Exposure, Testing & Risks with Zika Virus

Testing for Zika virus infection is recommended for certain clinical scenarios. Read more about testing and the risks of infection around the time of conception.  

Limitations of Zika Testing

No test is 100% accurate. A test result can sometimes be negative in the setting of true infection, and the results could be falsely reassuring.

For example:

  • If the IgM test is performed too early after infection when the antibody levels are not yet high enough, the results could be negative even though a person is infected.
  • If the IgM test is performed after IgM levels have declined, the results could be negative. Similarly, if the nucleic acid testing on serum is performed after the virus is no longer in the blood, Zika could still be present in other bodily fluids (e.g., semen). In those situations, the blood test would be negative but the person could still be infected and able to infect others.
  • It is also possible for IgM test results to be positive in the absence of current infection because of, for example, extended IgM persistence after a previous infection has resolved or due to cross-reactivity of the IgM test with another virus.

Risks of Infection Before Conception and Fertility Treatment

Periconceptional Infection

Because Zika virus infection is a cause of microcephaly and other severe fetal brain defects, pregnancy planning in the context of the risk of Zika is important. There is limited information available about the risk for adverse pregnancy outcomes around periconceptional Zika virus infection (defined as infection during 8 weeks before conception or 6 weeks before last menstrual period). To date, there have been no published reports of adverse pregnancy outcomes after periconceptional Zika virus infection. Infections with other viruses (e.g., cytomegalovirus, rubella, parvovirus) around the time of conception have been associated with congenital infection and adverse pregnancy outcomes, although the exact timing of infection relative to conception was sometimes uncertain.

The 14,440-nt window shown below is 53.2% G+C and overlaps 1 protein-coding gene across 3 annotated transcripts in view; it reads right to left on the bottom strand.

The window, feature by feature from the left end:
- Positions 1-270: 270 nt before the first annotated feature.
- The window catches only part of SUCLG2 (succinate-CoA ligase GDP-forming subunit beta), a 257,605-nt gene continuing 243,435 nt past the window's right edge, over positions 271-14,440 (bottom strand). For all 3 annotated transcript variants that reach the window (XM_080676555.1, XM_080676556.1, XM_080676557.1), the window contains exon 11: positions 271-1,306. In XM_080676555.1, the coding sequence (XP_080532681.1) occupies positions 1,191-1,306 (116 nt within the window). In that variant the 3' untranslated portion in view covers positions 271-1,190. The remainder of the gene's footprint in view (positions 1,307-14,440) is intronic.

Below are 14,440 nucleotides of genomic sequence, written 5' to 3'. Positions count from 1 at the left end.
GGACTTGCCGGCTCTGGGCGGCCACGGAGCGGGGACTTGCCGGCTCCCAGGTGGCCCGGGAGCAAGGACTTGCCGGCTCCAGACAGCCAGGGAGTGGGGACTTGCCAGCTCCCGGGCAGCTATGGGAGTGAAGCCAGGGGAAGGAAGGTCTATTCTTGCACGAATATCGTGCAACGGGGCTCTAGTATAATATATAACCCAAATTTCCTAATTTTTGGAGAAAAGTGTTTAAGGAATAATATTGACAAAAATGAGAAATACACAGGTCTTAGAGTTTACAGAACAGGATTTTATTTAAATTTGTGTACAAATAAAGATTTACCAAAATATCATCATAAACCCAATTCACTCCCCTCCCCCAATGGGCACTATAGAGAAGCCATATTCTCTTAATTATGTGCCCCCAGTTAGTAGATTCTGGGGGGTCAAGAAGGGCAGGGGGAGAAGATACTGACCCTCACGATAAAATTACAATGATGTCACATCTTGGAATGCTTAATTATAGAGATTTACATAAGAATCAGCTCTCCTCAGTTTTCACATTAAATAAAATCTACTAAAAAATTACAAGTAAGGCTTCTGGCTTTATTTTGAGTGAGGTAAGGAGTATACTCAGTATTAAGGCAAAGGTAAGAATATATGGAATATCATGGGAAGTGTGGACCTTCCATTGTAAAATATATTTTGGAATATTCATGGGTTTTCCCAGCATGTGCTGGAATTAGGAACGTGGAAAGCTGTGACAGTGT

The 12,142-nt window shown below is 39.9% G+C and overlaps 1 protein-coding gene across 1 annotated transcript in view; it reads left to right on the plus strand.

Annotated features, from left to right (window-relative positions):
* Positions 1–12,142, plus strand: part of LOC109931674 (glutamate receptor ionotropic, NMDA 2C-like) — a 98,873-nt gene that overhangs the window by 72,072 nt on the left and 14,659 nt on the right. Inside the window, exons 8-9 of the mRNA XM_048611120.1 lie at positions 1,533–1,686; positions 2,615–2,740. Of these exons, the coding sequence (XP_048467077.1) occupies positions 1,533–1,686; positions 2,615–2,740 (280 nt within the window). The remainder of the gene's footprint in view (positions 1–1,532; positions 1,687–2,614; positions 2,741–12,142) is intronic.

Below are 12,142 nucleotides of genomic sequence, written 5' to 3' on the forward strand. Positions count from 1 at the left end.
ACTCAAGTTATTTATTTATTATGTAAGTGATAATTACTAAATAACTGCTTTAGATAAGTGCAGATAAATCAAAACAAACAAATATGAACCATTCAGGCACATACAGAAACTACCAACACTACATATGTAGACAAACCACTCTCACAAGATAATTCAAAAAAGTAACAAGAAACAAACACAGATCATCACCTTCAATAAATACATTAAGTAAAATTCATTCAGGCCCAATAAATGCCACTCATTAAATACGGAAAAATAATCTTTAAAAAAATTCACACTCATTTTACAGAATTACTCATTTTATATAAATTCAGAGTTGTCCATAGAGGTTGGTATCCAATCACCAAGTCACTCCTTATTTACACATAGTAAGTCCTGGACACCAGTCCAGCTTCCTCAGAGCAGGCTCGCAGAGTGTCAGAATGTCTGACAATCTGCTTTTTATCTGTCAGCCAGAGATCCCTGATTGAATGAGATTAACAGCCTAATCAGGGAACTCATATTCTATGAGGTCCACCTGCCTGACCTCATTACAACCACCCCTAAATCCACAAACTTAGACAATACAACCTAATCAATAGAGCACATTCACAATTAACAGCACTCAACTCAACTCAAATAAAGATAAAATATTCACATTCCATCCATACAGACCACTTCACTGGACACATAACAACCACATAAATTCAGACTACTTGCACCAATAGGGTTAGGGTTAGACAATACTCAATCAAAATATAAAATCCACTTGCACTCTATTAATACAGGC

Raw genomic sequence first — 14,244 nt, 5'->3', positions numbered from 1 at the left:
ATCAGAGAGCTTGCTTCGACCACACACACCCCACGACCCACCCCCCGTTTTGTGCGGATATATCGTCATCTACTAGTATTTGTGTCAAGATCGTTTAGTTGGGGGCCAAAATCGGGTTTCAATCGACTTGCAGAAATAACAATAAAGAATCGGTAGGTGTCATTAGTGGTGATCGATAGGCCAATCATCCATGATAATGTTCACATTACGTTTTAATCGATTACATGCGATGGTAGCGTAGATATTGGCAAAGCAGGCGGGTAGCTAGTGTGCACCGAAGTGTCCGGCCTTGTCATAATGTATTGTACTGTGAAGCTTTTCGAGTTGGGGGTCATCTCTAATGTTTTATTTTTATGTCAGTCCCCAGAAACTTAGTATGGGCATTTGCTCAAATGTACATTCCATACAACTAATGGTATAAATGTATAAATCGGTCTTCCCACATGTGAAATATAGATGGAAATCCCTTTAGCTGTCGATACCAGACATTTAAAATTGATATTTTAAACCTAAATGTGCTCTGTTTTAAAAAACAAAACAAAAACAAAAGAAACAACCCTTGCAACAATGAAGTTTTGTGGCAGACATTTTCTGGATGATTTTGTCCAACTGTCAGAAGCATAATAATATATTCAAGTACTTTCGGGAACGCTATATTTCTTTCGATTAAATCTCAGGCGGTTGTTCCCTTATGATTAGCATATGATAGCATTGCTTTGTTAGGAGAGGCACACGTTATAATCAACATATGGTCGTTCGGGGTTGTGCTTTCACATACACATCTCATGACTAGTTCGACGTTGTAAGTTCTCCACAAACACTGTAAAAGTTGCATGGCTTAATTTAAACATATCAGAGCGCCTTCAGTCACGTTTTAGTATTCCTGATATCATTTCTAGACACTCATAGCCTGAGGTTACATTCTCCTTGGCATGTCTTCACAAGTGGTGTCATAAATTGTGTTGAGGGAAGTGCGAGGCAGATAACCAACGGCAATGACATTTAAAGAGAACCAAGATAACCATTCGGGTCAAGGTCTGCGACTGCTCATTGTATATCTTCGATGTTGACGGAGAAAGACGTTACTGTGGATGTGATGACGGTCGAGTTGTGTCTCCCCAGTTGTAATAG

Pregnancy after Infection has Cleared

There is no evidence that a fetus conceived after the virus has cleared the woman’s body would be at risk for fetal Zika infection. Current evidence suggests that Zika virus infection prior to pregnancy would not pose a risk of birth defects to a future pregnancy. From what we know about similar infections, once a person has been infected with Zika virus, he or she is likely to be protected from a future Zika infection. Currently, we do not have a test to tell if someone is protected against Zika virus.

Fertility Treatment

No instances of Zika virus transmission during fertility treatment have been documented, but transmission through donated gametes or embryos is theoretically possible. Zika virus has been detected in semen, and sexual transmission has occurred. The US Food and Drug Administration has issued guidance pdf icon[PDF – 10 pages]external icon providing recommendations to reduce the potential transmission risk of Zika virus through donated tissues, including donated sperm, oocytes, and embryos from anonymous donors. Fertility treatment for sexually intimate couples using their own gametes and embryos should follow the testing and timing recommendations for couples attempting conception, although recommendations might need to be adjusted depending on individual circumstances.

Persistence of Zika in Semen

A review of the literature to date can be found in CDC’s guidance for preconception counseling and prevention of sexual transmission of Zika virus.

  • Evidence of sexual transmission: Briefly, among the currently available reports of sexual transmission of Zika virus, the longest period from symptom onset in the index case to potential sexual transmission to a partner was between 32–41 days.
  • Potentially infectious Zika virus in semen: The longest reported period after symptom onset at which potentially infectious virus has been detected in semen by culture or cytopathic effect was 69 days. No other studies reported potentially infectious Zika virus in semen specimens obtained more than 40 days after symptom onset.
  • Detection of Zika virus RNA in semen: A large number of publications have also reported on detection of Zika virus RNA in semen, which might not indicate presence of infectious virus at the time of sampling or correlate with the potential for sexual transmission of infectious virus. In the largest cohort study to date, Zika virus RNA shedding declined during the 3 months after symptom onset. At >90 days after illness onset, semen of ≤7% of participants had detectable Zika virus RNA. The estimated mean time to clearance of Zika virus RNA from semen was 54 days. Similar findings have been observed in smaller cohort studies.

Limited data suggest the incidence of Zika virus RNA shedding in semen and its persistence after infection are likely similar for symptomatic and asymptomatic men infected with Zika virus.